"The opening to the attic is a small port, 20 inches square, but the only thing up there is a very large wooden box that is bigger than the opening; 69" long, 29" wide, and 20" deep. It seems to be lead lined, and has two long bolts attached on the outside short end. There doesn't seem to be a lid for it but the wood throughout is quite thick, so is likely very heavy."
I dropped by today, got a tour of the house, and then climbed the ladder up into the very short attic space, to try and photograph the very coffin-like mystery box. It turned out not to be lead-lined, but it did have a remnant strip of lead or zinc along one edge, so perhaps it was lined at one point. At the bottom of the box were a number of holes, which look like they were covered with some sort of flange or gasket, possibly to fit a pipe. Due to the confined space and angle, it was hard to get good photos, but this will give you an idea of the box:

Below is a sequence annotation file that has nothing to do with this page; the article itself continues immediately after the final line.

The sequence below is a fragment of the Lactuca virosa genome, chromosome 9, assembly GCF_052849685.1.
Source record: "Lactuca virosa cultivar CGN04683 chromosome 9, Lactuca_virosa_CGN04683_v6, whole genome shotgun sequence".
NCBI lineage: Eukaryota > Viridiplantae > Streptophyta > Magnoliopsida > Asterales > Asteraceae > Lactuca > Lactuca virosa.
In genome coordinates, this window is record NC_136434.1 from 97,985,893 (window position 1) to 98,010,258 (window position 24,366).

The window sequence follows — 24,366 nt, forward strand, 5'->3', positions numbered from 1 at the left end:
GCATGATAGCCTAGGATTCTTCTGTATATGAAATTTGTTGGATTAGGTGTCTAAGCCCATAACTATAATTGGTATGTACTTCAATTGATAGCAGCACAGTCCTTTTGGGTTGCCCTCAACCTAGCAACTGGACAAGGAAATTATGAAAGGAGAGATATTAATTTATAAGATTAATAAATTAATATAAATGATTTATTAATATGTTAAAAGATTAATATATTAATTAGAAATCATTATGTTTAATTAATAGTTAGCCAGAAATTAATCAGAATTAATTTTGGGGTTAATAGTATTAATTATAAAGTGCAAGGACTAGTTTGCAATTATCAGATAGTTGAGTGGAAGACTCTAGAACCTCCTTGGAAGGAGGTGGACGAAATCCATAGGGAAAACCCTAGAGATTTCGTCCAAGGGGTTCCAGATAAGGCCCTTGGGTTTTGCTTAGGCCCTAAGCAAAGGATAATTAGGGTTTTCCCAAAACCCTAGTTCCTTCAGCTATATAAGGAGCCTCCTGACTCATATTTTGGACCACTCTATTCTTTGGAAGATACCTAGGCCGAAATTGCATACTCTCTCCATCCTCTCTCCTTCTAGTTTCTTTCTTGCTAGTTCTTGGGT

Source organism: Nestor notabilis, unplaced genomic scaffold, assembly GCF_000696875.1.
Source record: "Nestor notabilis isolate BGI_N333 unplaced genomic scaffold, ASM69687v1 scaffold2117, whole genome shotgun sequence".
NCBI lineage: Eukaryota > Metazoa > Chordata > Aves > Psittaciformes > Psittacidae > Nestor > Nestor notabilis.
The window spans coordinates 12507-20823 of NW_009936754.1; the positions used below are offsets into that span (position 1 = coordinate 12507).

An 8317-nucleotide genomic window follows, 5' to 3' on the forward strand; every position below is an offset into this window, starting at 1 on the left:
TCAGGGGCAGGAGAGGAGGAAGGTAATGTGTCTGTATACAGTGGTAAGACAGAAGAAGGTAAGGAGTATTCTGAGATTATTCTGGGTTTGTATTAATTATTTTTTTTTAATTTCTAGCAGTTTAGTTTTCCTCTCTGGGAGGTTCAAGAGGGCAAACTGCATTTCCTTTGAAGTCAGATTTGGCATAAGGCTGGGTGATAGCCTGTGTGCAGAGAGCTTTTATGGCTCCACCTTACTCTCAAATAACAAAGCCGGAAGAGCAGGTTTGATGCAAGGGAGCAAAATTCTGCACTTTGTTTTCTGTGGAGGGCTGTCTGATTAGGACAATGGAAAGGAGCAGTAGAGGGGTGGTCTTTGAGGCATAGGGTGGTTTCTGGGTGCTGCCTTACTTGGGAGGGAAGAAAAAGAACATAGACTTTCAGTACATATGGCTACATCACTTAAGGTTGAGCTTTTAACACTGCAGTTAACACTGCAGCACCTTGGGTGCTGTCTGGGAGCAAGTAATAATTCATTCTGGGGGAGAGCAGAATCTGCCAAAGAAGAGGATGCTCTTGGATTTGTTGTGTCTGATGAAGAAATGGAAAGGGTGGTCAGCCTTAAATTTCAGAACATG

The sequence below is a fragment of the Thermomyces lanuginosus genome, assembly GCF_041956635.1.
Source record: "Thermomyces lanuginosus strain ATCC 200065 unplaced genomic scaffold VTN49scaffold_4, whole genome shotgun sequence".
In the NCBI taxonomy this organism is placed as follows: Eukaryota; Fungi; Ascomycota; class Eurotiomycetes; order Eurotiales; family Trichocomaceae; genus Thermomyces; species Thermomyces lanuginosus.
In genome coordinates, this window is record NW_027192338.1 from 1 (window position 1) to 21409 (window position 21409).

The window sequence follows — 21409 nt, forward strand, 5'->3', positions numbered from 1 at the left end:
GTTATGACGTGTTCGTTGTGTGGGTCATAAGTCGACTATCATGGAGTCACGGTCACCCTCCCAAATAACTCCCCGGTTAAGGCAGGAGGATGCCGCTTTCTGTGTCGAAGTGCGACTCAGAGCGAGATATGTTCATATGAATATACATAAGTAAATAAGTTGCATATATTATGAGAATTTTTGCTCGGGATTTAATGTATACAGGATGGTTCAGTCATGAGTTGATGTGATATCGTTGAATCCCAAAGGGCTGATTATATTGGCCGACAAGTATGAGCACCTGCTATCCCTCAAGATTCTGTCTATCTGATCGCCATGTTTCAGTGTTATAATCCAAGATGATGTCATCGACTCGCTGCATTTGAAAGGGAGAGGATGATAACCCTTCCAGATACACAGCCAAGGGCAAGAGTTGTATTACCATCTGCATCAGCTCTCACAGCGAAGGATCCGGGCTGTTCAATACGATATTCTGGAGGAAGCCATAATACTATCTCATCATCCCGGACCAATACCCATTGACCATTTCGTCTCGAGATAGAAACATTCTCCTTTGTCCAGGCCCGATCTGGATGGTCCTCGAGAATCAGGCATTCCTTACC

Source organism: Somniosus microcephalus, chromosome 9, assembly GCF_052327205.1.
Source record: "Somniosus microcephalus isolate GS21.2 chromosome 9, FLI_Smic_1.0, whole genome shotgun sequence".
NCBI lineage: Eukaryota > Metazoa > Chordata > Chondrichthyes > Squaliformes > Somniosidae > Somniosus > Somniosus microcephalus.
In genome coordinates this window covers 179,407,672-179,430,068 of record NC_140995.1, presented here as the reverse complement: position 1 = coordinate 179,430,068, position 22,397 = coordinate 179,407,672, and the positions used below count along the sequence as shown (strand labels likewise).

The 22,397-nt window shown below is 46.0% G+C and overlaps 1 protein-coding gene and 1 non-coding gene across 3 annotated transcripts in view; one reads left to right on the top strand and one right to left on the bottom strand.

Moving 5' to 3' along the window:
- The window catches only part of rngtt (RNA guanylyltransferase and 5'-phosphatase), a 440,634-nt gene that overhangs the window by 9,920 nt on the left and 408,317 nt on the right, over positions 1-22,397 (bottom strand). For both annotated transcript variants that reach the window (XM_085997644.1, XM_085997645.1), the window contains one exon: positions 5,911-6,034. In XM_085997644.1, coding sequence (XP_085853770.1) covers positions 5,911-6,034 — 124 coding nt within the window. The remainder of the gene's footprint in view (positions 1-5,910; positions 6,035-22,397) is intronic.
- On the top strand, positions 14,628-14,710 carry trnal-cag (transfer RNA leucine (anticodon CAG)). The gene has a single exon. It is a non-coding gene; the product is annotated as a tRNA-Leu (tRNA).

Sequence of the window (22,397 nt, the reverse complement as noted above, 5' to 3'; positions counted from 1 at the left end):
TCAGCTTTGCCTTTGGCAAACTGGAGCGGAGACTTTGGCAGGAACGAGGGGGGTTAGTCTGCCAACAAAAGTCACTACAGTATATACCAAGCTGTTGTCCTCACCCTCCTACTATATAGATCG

My theory was that it was part of a cistern or water basin, possibly to power a gravity-fed flush toilet or shower. The use of the reinforcing rods might support this theory, if the box was meant to hold a heavy quantity of water.
I came back to the office and did some searching, and while I can't say exactly where the box came from, it is very similar to two boxes I found in old catalogues, digitized as part of the rather fascinating Building Technology Heritage Library (BTHL), which is primarily a collection of American and Canadian, pre-1964 architectural trade catalogs, house plan books and technical building guides. If you are a buildings nerd, don't go there unless you have some time to kill!
The first example is from the circa 1912 Wood Tanks catalogue of the New England Tank & Tower Co, made of cypress. Note the rods:
The second is a slightly later example, from the 1937 "Wood Tanks Catalog No. 37" by the National Tank and Pipe Co out of Portland, Oregon:
Mystery solved (with no corpse to dispose of).